The Field School at Vindolanda


Photo copyright: Adam Sanford
www.aerial-cam.co.uk
After supervising excavations at Vindolanda for the past nine years, Elizabeth will co-direct a field school with Alexander Meyer to bring students to the site to take part in all aspects of the already thriving excavation program (beginning in Summer 2012). The field school aims to give students training in two fields: the techniques of field excavation and the archaeology and History of Roman Britain. The field school brings together archaeological and historical approaches to the subject of Roman Britain and frontier studies in order to investigate issues such as provincial life, Roman imperialism and identity in antiquity. The field school will run for five weeks during the summer with a set program of daily excavation and weekly field trips to explore the landscape around Hadrian's Wall and the north of Britain. For further details please follow the links below that give an overview of the aims and objectives of the program and the daily syllabus with course assignments.  To learn more about the research goals of The Vindolanda Trust and its excavation programs visit: http://www.vindolanda.com

Field School Abstract and Overview

Field School Syllabus and Assignments







Photo copyright: The Vindolanda Trust

The Site at Vindolanda

Vindolanda is located in the hills of Northumberland in northern England, between the modern cities of Newcastle and Carlisle. The site lies 1.5 miles south of Hadrian's Wall, situated on the original Roman frontier line of the Stanegate Road, dating to the last quarter of the first century AD. The archaeological remains are designated a UNESCO world heritage site and it is one of the main attractions in the central sector of Hadrian's Wall. The site itself comprises extensive remains of the Roman fort and its extramural settlement, archaeological labs for artifact conservation and research, a world-class museum displaying finds from the excavations at Vindolanda, and the newly built Hedley Research Center.  Vindolanda is a perfect base from which to explore the Iron Age, Roman and Medieval remains of Northern England and Scotland, as well as to visit important sites south and west of Northumberland in Yorkshire and Cumbria.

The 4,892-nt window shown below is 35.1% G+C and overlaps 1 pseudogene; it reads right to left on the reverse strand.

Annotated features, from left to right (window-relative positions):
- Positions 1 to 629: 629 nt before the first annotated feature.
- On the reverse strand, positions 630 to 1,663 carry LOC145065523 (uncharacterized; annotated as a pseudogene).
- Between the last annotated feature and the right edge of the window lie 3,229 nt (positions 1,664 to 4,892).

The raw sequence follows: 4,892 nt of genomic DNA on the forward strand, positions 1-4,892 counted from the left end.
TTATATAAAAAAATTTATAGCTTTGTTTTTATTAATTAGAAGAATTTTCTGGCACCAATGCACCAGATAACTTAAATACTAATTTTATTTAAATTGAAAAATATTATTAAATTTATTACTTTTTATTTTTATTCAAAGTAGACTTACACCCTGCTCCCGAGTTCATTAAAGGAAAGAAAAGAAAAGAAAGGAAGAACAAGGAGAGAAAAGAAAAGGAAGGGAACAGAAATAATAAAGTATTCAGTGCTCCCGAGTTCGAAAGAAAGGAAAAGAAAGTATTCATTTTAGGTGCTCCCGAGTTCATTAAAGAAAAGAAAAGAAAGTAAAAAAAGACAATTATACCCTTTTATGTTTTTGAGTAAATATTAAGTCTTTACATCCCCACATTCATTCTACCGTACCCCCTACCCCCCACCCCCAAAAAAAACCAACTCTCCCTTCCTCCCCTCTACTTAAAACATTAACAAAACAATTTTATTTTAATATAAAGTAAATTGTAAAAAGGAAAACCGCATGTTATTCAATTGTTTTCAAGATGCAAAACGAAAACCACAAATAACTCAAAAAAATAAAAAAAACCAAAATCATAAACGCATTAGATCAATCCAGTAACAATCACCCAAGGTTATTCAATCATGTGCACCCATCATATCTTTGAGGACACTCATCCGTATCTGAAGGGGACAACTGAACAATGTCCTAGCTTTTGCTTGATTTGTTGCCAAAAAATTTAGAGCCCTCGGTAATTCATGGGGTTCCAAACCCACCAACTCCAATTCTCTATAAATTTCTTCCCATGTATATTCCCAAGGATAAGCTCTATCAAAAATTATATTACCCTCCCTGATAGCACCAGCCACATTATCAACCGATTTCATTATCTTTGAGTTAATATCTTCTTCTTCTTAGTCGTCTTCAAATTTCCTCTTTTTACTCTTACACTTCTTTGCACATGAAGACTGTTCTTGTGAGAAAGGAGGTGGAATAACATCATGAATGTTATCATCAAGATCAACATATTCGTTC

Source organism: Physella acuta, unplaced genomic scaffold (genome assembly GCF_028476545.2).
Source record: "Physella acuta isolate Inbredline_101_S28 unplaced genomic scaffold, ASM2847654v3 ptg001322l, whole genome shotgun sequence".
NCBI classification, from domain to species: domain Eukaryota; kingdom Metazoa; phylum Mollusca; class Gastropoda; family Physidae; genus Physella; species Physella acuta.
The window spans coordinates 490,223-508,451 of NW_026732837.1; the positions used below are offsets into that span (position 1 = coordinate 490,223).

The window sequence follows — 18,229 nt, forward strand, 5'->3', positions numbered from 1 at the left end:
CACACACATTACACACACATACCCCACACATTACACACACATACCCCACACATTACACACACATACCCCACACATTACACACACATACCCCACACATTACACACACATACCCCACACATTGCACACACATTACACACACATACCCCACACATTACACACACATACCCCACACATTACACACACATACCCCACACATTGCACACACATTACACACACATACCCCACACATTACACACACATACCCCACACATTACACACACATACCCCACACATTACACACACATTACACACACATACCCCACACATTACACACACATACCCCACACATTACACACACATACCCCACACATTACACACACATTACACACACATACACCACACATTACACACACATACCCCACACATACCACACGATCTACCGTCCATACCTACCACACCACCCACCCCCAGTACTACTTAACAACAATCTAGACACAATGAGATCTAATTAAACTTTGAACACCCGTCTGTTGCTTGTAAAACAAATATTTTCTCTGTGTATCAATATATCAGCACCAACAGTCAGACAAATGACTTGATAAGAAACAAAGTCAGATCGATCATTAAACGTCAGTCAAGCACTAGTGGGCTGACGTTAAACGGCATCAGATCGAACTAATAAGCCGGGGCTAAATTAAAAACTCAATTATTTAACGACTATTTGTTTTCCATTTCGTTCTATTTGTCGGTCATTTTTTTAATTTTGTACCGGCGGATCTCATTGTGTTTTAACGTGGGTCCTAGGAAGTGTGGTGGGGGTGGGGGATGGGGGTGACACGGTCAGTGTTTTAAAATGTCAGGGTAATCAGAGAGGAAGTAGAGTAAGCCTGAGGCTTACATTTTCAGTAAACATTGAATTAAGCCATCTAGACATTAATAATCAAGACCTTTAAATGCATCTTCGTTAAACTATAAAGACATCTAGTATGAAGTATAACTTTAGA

Excavations at Vindolanda

Archaeological excavations have taken place on site regularly since the 1960s, and have been under the direction of The Vindolanda Trust since 1970. The excavation and research program is currently directed by Dr. Andrew Birley, with a small team of professional archaeologists who are helped each year by hundreds of volunteer excavators from around the world. The current research agenda involves gathering data from large areas of the fort and the extramural settlement in order to compare assemblages of material from the two areas of the site. Work is also being done in the field to the north of the fort in order to ascertain the archaeological significance and nature of this previously unexcavated area. Preliminary investigation suggests that the field was inhabited during the Roman period and future work hopes to prove the nature and extent of settlement in this area. Excavation takes place every year from April to September. The field school will work together with this thriving excavation program in order to foster international contacts and collaboration amongst North American, British and European students, as well as with the many other nationalities represented on the excavation team each week. 


Photo copyright: Elizabeth Greene